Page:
Nixon's plan was actually better than anything we have on the table right now, and organized labor quashed it because they didn't feel it went far enough.
In fact, the Obama health-reform package Kennedy supported in his last days is similar to one Kennedy helped defeat when proposed by President Richard Nixon. If anything, the Obama plan is more conservative. Nixon would have mandated that all employers offer coverage to their employees, while creating a subsidized government insurance program for all Americans that employer coverage did not reach. It would take a miracle to pass such a plan today—a public insurance plan and an employer mandate are two provisions of the proposals now in Congress that are most in doubt.
Passing the bill as it now stands seems to me to be a case of not letting go of a bird in the hand.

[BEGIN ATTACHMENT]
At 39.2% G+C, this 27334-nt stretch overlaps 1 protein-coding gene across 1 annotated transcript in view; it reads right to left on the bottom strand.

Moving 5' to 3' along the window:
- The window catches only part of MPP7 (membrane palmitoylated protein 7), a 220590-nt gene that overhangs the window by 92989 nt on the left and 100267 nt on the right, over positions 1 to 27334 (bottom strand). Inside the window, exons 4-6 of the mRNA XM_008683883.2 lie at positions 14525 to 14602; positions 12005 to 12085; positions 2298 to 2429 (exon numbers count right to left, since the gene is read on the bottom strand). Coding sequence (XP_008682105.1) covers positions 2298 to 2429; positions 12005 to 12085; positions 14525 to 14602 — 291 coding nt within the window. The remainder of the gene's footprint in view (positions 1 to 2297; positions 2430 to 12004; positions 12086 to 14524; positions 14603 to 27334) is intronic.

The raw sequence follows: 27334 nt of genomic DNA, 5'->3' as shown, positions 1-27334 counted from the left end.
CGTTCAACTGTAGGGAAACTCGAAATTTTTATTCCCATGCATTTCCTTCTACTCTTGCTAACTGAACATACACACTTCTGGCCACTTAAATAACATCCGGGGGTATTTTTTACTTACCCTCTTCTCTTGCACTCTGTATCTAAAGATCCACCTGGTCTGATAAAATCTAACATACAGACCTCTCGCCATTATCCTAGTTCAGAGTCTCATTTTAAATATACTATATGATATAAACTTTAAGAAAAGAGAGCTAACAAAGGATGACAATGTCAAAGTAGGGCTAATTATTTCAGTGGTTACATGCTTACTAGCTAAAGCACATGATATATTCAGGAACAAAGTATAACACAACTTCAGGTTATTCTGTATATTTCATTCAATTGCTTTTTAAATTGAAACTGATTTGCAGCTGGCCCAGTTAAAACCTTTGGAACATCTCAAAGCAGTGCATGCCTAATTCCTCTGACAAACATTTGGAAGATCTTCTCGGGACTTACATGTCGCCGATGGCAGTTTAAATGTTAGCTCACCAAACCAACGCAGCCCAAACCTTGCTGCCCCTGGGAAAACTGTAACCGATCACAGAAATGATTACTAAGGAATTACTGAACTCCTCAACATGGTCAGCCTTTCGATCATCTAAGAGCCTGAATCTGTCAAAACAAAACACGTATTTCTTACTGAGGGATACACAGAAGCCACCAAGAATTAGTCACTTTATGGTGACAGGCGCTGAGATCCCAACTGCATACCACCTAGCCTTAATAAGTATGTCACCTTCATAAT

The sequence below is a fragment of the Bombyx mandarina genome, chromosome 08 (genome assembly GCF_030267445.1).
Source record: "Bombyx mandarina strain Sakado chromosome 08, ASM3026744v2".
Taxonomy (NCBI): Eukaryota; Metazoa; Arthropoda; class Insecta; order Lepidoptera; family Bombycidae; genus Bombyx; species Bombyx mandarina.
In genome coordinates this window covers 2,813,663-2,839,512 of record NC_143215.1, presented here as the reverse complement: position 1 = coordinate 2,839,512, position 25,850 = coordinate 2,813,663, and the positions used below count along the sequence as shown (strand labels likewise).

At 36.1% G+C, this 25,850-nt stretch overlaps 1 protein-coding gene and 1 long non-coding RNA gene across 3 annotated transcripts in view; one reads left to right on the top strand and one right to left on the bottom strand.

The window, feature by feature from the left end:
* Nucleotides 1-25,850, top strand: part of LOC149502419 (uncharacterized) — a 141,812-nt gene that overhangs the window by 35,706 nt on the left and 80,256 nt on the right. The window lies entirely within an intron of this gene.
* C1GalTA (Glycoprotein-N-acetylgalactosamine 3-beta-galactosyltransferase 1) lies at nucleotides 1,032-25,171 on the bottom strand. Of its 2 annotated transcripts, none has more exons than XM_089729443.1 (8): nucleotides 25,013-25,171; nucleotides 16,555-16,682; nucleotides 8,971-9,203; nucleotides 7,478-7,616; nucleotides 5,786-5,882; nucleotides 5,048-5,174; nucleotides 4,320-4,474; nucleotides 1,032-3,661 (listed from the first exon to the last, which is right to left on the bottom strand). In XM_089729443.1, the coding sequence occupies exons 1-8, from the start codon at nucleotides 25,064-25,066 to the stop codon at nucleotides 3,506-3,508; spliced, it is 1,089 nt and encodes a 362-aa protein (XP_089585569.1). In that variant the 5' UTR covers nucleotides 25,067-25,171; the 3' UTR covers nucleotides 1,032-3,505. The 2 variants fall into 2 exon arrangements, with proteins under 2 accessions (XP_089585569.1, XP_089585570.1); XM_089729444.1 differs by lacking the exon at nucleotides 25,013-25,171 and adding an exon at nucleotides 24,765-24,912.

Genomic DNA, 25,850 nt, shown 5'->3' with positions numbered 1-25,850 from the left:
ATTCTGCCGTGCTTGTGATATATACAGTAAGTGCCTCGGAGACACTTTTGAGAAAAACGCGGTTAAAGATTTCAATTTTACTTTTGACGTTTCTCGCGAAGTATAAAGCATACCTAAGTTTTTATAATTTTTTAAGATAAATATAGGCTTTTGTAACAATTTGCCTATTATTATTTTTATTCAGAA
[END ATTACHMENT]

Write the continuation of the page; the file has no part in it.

From Mother Jones:
One of Kennedy's great regrets in life was not figuring out a way to cut a deal with Richard Nixon over his proposal to provide universal healthcare in 1971. He changed his mind in 1973 and came close to reaching agreement with Nixon, but by then AMA opposition combined with the distraction of Watergate took it off the table, not to return for another two decades. Steven Pearlstein provides a capsule summary here.
So you really hardly have to guess here. Kennedy had vivid personal memories of rejecting a healthcare deal because it wasn't good enough, and then watching the moment pass and having reform die utterly. If he were alive today, there's no question that he'd be fighting to pass the current bill, warts and all.